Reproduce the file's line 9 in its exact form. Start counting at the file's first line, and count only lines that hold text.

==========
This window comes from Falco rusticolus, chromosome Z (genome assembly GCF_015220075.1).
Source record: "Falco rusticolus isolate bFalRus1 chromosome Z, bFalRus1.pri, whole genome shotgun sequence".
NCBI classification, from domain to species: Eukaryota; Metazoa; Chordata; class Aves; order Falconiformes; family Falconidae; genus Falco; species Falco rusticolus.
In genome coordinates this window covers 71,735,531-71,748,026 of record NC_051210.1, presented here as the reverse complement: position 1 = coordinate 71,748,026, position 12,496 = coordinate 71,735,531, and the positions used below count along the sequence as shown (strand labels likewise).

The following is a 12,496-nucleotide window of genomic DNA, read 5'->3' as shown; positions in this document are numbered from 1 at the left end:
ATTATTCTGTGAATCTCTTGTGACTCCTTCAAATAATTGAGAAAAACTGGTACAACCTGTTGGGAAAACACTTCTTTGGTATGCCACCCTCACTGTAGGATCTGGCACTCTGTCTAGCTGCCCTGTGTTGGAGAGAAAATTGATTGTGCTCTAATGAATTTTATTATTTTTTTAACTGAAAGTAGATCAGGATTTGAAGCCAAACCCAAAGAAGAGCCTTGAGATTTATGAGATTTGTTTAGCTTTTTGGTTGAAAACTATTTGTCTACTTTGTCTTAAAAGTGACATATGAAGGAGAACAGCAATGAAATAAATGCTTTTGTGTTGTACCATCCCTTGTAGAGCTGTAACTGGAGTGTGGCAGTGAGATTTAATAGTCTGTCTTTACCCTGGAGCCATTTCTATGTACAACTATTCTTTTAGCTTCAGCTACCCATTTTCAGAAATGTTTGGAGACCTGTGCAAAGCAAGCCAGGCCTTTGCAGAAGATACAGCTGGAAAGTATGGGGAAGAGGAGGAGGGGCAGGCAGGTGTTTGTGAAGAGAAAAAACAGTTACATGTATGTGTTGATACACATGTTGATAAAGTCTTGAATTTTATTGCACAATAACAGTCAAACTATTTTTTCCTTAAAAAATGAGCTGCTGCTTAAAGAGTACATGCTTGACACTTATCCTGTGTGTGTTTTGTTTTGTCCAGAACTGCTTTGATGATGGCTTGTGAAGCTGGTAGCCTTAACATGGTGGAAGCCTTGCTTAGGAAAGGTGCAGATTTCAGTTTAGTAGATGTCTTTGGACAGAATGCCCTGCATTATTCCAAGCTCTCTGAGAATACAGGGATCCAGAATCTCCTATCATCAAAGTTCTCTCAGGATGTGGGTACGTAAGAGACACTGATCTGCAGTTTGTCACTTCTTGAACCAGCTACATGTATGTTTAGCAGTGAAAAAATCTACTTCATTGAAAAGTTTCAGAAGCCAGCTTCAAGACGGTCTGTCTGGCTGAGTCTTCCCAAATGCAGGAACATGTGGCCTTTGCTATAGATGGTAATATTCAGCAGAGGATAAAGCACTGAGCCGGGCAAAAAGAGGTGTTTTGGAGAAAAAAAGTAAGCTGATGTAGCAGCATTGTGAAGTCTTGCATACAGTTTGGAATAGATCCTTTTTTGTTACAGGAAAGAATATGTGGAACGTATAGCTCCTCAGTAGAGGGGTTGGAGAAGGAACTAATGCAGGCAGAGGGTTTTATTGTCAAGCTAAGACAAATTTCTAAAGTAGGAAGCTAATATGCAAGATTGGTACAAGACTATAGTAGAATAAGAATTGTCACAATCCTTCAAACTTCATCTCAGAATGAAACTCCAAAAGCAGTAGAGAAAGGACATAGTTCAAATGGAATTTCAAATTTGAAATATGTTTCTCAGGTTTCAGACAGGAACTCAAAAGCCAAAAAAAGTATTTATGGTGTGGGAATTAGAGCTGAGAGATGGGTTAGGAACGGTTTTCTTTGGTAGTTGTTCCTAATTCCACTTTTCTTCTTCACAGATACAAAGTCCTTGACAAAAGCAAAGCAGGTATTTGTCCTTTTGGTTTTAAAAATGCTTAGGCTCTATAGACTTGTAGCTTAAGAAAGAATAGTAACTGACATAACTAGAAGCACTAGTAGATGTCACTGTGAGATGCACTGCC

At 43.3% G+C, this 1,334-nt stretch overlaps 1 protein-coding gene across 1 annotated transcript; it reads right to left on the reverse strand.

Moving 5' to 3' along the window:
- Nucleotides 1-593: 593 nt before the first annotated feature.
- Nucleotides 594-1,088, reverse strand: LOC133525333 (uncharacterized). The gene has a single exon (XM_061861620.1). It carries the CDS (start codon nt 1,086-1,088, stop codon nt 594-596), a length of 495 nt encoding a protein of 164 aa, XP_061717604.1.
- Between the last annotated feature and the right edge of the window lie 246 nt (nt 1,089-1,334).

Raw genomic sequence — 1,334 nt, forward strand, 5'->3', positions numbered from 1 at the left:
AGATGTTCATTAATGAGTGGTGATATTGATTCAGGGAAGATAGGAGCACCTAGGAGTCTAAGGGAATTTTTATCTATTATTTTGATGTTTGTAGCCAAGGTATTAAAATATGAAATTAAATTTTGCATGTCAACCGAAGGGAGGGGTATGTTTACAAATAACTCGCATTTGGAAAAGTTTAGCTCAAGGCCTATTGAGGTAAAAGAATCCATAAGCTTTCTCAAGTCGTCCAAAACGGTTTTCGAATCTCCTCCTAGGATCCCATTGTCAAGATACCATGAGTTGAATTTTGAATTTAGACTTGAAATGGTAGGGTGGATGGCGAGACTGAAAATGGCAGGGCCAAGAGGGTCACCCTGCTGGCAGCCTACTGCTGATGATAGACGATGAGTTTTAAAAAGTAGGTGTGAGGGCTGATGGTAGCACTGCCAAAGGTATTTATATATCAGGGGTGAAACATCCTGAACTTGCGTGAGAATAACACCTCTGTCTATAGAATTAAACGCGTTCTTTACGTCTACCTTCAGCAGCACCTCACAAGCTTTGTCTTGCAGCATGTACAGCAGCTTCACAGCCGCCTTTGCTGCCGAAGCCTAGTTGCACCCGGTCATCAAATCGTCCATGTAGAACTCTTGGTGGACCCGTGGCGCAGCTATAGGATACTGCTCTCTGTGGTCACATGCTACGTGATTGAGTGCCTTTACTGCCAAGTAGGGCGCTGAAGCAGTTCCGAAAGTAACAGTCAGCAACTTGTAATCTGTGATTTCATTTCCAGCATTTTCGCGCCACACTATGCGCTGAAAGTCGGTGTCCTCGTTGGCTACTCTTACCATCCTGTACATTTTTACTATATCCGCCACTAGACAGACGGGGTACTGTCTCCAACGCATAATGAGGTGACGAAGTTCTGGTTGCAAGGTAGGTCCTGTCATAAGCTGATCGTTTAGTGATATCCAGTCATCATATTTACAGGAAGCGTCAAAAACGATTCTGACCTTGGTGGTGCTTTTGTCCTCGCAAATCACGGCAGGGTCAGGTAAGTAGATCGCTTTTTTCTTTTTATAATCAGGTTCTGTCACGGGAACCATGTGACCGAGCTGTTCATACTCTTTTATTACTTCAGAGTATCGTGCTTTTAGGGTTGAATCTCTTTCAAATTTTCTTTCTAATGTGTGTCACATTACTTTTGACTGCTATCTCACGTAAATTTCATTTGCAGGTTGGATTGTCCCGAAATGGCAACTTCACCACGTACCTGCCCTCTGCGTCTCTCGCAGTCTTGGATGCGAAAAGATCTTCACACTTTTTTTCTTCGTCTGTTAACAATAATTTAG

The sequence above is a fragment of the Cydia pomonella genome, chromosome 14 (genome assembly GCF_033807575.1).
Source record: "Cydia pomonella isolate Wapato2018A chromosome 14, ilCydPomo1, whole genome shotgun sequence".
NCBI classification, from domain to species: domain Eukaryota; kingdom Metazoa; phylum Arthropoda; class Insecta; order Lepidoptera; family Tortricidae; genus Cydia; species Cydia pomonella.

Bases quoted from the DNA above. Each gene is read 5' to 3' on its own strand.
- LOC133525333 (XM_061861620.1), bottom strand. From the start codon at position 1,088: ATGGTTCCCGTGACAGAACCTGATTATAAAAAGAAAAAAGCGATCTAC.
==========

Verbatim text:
- Nucleotides 1-593: 593 nt before the first annotated feature.